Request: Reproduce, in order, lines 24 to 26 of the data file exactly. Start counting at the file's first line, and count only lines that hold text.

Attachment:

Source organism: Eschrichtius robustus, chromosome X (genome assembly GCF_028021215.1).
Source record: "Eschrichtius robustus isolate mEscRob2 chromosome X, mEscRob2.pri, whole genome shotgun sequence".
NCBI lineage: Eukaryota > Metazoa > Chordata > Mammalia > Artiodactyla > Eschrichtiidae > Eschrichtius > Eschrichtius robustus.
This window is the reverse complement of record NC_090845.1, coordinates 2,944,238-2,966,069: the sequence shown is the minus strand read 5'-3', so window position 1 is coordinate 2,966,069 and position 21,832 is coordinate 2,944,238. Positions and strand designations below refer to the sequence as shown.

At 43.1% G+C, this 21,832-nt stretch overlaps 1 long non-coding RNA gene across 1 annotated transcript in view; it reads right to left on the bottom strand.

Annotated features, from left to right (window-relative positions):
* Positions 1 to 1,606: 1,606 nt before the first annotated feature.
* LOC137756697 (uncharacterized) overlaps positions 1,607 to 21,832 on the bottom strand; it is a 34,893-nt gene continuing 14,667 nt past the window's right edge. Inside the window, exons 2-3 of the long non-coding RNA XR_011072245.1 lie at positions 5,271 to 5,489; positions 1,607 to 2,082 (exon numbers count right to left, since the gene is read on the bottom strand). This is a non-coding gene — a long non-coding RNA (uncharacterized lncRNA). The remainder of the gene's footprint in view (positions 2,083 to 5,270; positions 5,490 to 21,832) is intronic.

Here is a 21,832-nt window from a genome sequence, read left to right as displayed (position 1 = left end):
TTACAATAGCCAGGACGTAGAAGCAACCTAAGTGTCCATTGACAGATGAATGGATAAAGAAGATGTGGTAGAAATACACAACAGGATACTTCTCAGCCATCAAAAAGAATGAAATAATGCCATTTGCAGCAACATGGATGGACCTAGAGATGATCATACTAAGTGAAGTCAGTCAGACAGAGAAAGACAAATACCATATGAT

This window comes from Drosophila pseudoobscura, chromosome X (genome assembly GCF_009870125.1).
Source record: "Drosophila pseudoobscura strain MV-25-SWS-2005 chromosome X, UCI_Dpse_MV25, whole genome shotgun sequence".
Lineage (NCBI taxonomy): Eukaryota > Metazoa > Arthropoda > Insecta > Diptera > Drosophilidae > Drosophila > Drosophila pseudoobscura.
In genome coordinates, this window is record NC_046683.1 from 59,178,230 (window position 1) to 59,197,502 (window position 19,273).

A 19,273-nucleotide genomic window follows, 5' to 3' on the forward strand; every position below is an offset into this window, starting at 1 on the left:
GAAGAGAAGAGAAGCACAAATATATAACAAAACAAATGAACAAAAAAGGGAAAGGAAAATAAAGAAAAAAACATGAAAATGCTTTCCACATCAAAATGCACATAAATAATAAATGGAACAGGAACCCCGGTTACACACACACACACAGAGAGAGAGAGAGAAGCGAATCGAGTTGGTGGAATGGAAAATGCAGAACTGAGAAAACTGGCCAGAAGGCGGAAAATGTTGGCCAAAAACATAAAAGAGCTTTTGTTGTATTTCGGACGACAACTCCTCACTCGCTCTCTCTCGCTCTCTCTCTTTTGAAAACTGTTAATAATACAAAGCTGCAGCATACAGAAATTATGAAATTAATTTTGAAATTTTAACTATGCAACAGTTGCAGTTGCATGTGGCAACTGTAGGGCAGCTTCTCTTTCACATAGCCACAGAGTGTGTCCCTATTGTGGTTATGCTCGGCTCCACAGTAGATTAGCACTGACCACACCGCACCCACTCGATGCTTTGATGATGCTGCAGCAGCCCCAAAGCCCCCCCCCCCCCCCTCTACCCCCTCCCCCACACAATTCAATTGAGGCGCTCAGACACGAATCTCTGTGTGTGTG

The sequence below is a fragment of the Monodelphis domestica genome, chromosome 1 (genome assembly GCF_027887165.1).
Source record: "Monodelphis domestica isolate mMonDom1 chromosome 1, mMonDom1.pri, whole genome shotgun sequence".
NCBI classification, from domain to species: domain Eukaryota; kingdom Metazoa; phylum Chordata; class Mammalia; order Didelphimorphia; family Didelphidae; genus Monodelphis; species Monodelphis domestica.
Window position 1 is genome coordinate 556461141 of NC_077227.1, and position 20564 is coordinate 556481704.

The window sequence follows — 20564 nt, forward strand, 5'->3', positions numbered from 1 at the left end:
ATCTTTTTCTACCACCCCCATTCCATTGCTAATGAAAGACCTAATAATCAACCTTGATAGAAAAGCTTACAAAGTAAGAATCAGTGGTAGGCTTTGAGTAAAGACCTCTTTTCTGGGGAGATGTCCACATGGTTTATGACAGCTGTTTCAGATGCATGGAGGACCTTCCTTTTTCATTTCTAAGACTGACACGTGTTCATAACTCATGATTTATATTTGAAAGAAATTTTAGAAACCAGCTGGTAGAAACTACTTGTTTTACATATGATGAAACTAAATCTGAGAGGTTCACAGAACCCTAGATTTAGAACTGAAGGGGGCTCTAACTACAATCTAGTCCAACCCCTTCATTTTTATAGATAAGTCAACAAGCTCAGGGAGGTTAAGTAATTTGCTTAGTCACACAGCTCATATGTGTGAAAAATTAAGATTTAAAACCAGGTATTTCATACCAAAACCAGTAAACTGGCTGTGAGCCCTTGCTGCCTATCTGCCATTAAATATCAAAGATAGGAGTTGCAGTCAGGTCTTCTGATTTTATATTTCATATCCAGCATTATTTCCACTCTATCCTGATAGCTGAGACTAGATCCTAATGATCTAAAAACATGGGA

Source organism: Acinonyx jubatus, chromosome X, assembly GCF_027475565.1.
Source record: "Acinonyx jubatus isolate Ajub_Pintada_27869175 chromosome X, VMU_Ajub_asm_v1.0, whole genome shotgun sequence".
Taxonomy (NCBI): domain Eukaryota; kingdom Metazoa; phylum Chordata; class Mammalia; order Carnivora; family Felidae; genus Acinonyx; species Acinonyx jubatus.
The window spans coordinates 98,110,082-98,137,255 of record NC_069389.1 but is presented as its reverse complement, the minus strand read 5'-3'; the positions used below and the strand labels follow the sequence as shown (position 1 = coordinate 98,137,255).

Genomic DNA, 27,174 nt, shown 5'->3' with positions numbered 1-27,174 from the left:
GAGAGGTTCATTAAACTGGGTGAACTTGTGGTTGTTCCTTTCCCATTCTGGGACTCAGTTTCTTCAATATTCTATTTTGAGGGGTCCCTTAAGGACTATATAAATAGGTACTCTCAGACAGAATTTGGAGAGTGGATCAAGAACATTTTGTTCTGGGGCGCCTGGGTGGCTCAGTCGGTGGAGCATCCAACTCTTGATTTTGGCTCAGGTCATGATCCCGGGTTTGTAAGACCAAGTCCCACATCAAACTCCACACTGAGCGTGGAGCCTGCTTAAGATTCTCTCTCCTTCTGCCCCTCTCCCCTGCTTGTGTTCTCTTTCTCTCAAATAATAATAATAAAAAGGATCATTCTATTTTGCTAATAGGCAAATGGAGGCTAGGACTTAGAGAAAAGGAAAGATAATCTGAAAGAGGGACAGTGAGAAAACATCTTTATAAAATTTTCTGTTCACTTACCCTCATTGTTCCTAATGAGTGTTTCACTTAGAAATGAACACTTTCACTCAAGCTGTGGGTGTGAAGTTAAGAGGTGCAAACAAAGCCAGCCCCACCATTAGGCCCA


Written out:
Source record: "Acinonyx jubatus isolate Ajub_Pintada_27869175 chromosome X, VMU_Ajub_asm_v1.0, whole genome shotgun sequence".
Taxonomy (NCBI): domain Eukaryota; kingdom Metazoa; phylum Chordata; class Mammalia; order Carnivora; family Felidae; genus Acinonyx; species Acinonyx jubatus.
The window spans coordinates 98,110,082-98,137,255 of record NC_069389.1 but is presented as its reverse complement, the minus strand read 5'-3'; the positions used below and the strand labels follow the sequence as shown (position 1 = coordinate 98,137,255).